When "DISKPART>" appears, DISKPART is loaded.

  5. Enter the following DISKPART commands to attach the VHD for installing Window 7.
    DISKPART>select vdisk file=[c:]\path\to\vhd\file.vhd
    DISKPART>attach vdisk
    This will close DISKPART.
  6. Enter "exit" again or press ALT+TAB to return to the install window.
  7. Click "Install Now" and go through the install as usual, making sure to select the "Custom" option when it appears. Ignore any warnings and select the partition that matches the size that you used for your VHD. Windows.
  8. Continue with the install. When the install reboots the first time it will select the VHD without you doing anything. Windows 7 will automatically configure your boot loader for the VHD as "Windows 7". This creates two "Windows 7? options in the boot loader, but this is easily fixed later. Usually the top "Windows 7" option is the VHD.
  9. When the installation completes and it prepares to reboot, it will show you the boot loader. Select either OS and continue.

  10. Open an elevated Command Prompt (right click and select "Run as Administrator") and enter the following.
    >bcdedit /v

  11. Determine the VHD install and copy the GUID and create a new command like the following.
    >bcdedit /set {GUID} description "Windows 7 (VHD)".

  12. If you want your VHD install to appear last in the boot loader, then execute this.
    >bcdedit /displayorder {GUID} /addlast.

Using EasyBCD Beta to add a native boot VHD to the boot loader

I recommend EasyBCD 2.0 Beta to manage the boot loader. This image shows how easy it is to add a native noot VHD to the boot loader.

Figure 4: Add native boot VHD

Creating and Attaching VHD using Diskpart utility

  1. Open the Elevated Command Prompt with Administrator Privileges and type the following commands.
    DISKPART>CREATE VDISK FILE="c:\win7\win7.vhd" MAXIMUM=20000
    DISKPART>SELECT VDISK FILE="c:\win7\win7.vhd"
This will create the VHD file of primary partition. You will see the newly attached disk in Disk Management with Drive Letter W:

Add a native boot menu entry

When you want to configure the boot options of windows you can use bcdedit.exe or EasyBCD Beta to modify the boot settings.

  1. To use BCDEdit you start by making a copy of the origin Windows 7 boot menu.
    >bcdedit /copy {current} /d "Windows 7 (VHD)"

  2. Type the following to see the new GUID for your new copied boot option
    >bcdedit /v

  3. Make a copy of the new GUID using MARK then change the { new_GUID } pointers within the menu option so that they point to the new VHD file.
    >bcdedit /set { new_GUID } device vhd=[C:]\path\to\vhd\file.vhd
    >bcdedit /set { new_GUID } osdevice vhd=[C:]\path\to\vhd\file.vhd
    >bcdedit /set { new_GUID } detecthal on

Rename the "Windows 7" boot loader option

You will use the bcdedit command-line tool for this operation (use EasyBCD Beta). Open an elevated Command Prompt (right click and select "Run as Administrator") and type the following commands.
  1. Run BCDEDIT to display boot information.
    >bcdedit /v
    This will display a list of entries in the Windows 7 boot loader.
  2. Find the boot entry where the value of the "device" data type reads "vhd= C:\path\to\vhd\file.vhd". Copy the GUID value of the "identifier" data type. If quick edit isn't enabled for the command prompt, right click and select Mark then highlight the GUID – including the curly braces – and press Enter.

  3. Type the following commands into the command prompt. Replace { GUID } below with the GUID you copied above.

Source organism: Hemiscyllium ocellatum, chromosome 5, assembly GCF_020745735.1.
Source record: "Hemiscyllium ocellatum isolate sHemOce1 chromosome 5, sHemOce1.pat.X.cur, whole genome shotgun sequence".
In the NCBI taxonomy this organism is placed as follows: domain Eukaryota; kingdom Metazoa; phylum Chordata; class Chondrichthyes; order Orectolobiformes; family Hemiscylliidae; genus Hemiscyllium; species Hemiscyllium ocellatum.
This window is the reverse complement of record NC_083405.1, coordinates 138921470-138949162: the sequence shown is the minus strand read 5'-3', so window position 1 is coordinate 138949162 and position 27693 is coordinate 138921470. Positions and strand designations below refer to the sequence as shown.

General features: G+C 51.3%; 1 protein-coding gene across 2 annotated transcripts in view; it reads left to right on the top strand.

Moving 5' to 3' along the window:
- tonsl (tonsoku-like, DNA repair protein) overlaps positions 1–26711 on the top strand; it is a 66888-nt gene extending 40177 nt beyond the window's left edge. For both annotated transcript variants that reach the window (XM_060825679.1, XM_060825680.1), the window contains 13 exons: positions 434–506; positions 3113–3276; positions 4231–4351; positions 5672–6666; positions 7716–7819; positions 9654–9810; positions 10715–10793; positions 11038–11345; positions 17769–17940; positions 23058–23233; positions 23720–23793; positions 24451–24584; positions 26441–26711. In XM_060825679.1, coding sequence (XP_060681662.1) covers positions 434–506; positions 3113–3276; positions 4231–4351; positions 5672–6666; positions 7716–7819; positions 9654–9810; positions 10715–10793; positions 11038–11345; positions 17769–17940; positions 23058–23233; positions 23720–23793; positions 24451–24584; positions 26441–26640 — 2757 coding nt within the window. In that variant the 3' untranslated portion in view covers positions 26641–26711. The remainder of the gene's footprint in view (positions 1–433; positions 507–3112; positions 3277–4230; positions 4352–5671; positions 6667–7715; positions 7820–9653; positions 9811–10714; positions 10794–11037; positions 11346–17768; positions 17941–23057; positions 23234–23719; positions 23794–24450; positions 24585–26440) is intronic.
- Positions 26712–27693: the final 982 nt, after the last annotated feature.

>bcdedit /set {GUID} description "Windows 7 (VHD)"
    Note that you can edit the description as you wish. This is what will appear in the boot loader.

Compact a Dynamic VHD to Reduce the File Size

Run compact to reduce the file size of a dynamic VHD. If you have formatted the VHD as NTFS (default for Windows 7) you do not need to run the Virtual Disk Precompactor that ships with Virtual Server and Virtual PC.
  1. Boot into a different Windows 7 OS partition then the one being compacted.
  2. Attach the VHD using Disk Manager then defragment your VHD.

  3. Open an elevated Command Prompt (right click and select "Run as Administrator") and type the following commands.
    DISKPART>select vdisk file= C:\path\to\vhd\file.vhd
    DISKPART>compact vdisk
This may take some time to complete, but you should notice a decrease in VHD file size.
Also see my earlier article on How To Compact Virtual Hard Drives

Incremental / differencing VHD configurations

This illustrates the basic incremental / differencing VHD relationship:

  • system (parent/dynamically expanding)

    • environment (child of system/differencing)
      • task (child of environment/differencing)
Here is a typical Windows 7 incremental / differencing VHD setup.

  • Windows 7 (win7.vhd)

    • VS2008 + tools (vs2008.vhd)
      • "production" work (projectname.vhd)
      • freelance/open source work (freedev1.vhd)
      • tinkering (tinkerdev3.vhd)

    • VS2010 + SharePoint 2010 + tools (sp2010.vhd)
      • tinkering (spdev2.vhd
Optionally you may want save your "production" work to the main disk volume or a network drive.
Windows 7 VHD and Native VHD Boot
Windows 7: Boot from VHD First Impression: Part 1
How to install Windows 7 to a VHD
How To Turn a Physical Computer Into A Virtual Machine with Disk2vhd
Windows 7 - Natively Booting from a .VHD file (Virtual PC image)
Booting Windows to a Differencing Virtual Hard Disk
How to Use the BCDEDIT Command Line Tool
Native boot from VHD on a Windows XP computer
Add a Native-Boot Virtual Hard Disk to the Boot Menu
Hyper-V How To: Shrink a VHD File
Convert virtual hard drive images from Microsoft’s VHD to VMWare VMDK
Windows 7 with BitLocker and Still Booting To VHD
VMware Player 3.0